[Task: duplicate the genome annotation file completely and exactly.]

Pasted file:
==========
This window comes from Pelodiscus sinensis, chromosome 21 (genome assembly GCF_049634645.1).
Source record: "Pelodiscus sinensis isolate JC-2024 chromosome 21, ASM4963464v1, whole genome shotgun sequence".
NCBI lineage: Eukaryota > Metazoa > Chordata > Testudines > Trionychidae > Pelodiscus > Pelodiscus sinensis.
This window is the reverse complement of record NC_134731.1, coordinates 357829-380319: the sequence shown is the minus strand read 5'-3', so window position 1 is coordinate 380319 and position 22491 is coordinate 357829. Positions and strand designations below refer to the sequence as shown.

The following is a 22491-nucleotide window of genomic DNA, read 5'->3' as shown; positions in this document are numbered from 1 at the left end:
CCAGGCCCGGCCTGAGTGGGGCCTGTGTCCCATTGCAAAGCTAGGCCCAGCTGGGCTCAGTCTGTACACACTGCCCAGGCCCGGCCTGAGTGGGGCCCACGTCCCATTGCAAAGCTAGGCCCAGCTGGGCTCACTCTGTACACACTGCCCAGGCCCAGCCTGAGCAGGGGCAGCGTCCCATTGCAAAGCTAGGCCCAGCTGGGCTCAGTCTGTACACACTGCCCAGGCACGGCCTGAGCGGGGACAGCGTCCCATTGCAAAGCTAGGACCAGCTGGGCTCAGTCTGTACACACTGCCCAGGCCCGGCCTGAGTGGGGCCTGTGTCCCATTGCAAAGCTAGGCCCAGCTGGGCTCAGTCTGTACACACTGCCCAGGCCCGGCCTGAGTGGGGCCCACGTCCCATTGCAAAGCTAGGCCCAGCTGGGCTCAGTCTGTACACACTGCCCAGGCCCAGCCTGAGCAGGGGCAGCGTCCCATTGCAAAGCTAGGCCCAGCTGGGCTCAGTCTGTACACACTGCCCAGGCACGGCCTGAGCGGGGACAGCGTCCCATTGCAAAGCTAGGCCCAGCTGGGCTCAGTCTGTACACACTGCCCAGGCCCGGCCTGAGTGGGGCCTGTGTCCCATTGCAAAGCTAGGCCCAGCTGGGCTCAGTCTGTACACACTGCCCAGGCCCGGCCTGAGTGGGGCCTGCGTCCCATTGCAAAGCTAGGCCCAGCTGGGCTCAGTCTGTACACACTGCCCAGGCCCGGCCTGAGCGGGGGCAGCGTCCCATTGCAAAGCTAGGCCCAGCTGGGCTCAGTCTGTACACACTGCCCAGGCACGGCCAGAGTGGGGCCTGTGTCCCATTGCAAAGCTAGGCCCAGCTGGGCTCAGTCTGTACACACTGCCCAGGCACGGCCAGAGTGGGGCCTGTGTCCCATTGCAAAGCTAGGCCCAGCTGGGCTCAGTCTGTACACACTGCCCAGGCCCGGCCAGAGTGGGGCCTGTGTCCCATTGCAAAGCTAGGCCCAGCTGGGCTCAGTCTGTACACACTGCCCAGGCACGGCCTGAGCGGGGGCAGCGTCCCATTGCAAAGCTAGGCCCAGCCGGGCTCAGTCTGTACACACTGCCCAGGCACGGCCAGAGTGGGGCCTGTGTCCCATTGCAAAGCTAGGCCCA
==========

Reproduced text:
This window comes from Pelodiscus sinensis, chromosome 21 (genome assembly GCF_049634645.1).
Source record: "Pelodiscus sinensis isolate JC-2024 chromosome 21, ASM4963464v1, whole genome shotgun sequence".
NCBI lineage: Eukaryota > Metazoa > Chordata > Testudines > Trionychidae > Pelodiscus > Pelodiscus sinensis.
This window is the reverse complement of record NC_134731.1, coordinates 357829-380319: the sequence shown is the minus strand read 5'-3', so window position 1 is coordinate 380319 and position 22491 is coordinate 357829. Positions and strand designations below refer to the sequence as shown.

The following is a 22491-nucleotide window of genomic DNA, read 5'->3' as shown; positions in this document are numbered from 1 at the left end:
CCAGGCCCGGCCTGAGTGGGGCCTGTGTCCCATTGCAAAGCTAGGCCCAGCTGGGCTCAGTCTGTACACACTGCCCAGGCCCGGCCTGAGTGGGGCCCACGTCCCATTGCAAAGCTAGGCCCAGCTGGGCTCACTCTGTACACACTGCCCAGGCCCAGCCTGAGCAGGGGCAGCGTCCCATTGCAAAGCTAGGCCCAGCTGGGCTCAGTCTGTACACACTGCCCAGGCACGGCCTGAGCGGGGACAGCGTCCCATTGCAAAGCTAGGACCAGCTGGGCTCAGTCTGTACACACTGCCCAGGCCCGGCCTGAGTGGGGCCTGTGTCCCATTGCAAAGCTAGGCCCAGCTGGGCTCAGTCTGTACACACTGCCCAGGCCCGGCCTGAGTGGGGCCCACGTCCCATTGCAAAGCTAGGCCCAGCTGGGCTCAGTCTGTACACACTGCCCAGGCCCAGCCTGAGCAGGGGCAGCGTCCCATTGCAAAGCTAGGCCCAGCTGGGCTCAGTCTGTACACACTGCCCAGGCACGGCCTGAGCGGGGACAGCGTCCCATTGCAAAGCTAGGCCCAGCTGGGCTCAGTCTGTACACACTGCCCAGGCCCGGCCTGAGTGGGGCCTGTGTCCCATTGCAAAGCTAGGCCCAGCTGGGCTCAGTCTGTACACACTGCCCAGGCCCGGCCTGAGTGGGGCCTGCGTCCCATTGCAAAGCTAGGCCCAGCTGGGCTCAGTCTGTACACACTGCCCAGGCCCGGCCTGAGCGGGGGCAGCGTCCCATTGCAAAGCTAGGCCCAGCTGGGCTCAGTCTGTACACACTGCCCAGGCACGGCCAGAGTGGGGCCTGTGTCCCATTGCAAAGCTAGGCCCAGCTGGGCTCAGTCTGTACACACTGCCCAGGCACGGCCAGAGTGGGGCCTGTGTCCCATTGCAAAGCTAGGCCCAGCTGGGCTCAGTCTGTACACACTGCCCAGGCCCGGCCAGAGTGGGGCCTGTGTCCCATTGCAAAGCTAGGCCCAGCTGGGCTCAGTCTGTACACACTGCCCAGGCACGGCCTGAGCGGGGGCAGCGTCCCATTGCAAAGCTAGGCCCAGCCGGGCTCAGTCTGTACACACTGCCCAGGCACGGCCAGAGTGGGGCCTGTGTCCCATTGCAAAGCTAGGCCCA